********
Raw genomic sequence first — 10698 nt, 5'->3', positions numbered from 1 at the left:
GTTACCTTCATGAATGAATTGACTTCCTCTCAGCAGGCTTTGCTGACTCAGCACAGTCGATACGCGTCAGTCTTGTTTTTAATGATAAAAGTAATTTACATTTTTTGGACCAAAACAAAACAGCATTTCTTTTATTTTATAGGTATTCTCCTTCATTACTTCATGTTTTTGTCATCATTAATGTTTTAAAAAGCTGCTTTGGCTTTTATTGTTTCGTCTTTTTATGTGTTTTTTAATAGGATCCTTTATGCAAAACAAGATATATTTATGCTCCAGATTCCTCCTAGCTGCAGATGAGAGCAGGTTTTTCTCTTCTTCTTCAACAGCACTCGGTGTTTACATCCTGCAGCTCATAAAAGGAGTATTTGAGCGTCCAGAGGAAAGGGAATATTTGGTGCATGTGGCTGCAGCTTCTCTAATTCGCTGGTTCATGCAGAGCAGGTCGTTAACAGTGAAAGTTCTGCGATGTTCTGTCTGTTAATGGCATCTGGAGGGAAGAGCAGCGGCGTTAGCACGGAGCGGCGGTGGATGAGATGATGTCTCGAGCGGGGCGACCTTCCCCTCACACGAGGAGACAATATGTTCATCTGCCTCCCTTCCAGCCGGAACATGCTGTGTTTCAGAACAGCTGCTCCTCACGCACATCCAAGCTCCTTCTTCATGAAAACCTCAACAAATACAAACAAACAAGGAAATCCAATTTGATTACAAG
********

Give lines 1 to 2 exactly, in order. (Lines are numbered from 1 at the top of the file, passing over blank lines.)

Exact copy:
Raw genomic sequence first — 10698 nt, 5'->3', positions numbered from 1 at the left:
GTTACCTTCATGAATGAATTGACTTCCTCTCAGCAGGCTTTGCTGACTCAGCACAGTCGATACGCGTCAGTCTTGTTTTTAATGATAAAAGTAATTTACATTTTTTGGACCAAAACAAAACAGCATTTCTTTTATTTTATAGGTATTCTCCTTCATTACTTCATGTTTTTGTCATCATTAATGTTTTAAAAAGCTGCTTTGGCTTTTATTGTTTCGTCTTTTTATGTGTTTTTTAATAGGATCCTTTATGCAAAACAAGATATATTTATGCTCCAGATTCCTCCTAGCTGCAGATGAGAGCAGGTTTTTCTCTTCTTCTTCAACAGCACTCGGTGTTTACATCCTGCAGCTCATAAAAGGAGTATTTGAGCGTCCAGAGGAAAGGGAATATTTGGTGCATGTGGCTGCAGCTTCTCTAATTCGCTGGTTCATGCAGAGCAGGTCGTTAACAGTGAAAGTTCTGCGATGTTCTGTCTGTTAATGGCATCTGGAGGGAAGAGCAGCGGCGTTAGCACGGAGCGGCGGTGGATGAGATGATGTCTCGAGCGGGGCGACCTTCCCCTCACACGAGGAGACAATATGTTCATCTGCCTCCCTTCCAGCCGGAACATGCTGTGTTTCAGAACAGCTGCTCCTCACGCACATCCAAGCTCCTTCTTCATGAAAACCTCAACAAATACAAACAAACAAGGAAATCCAATTTGATTACAAG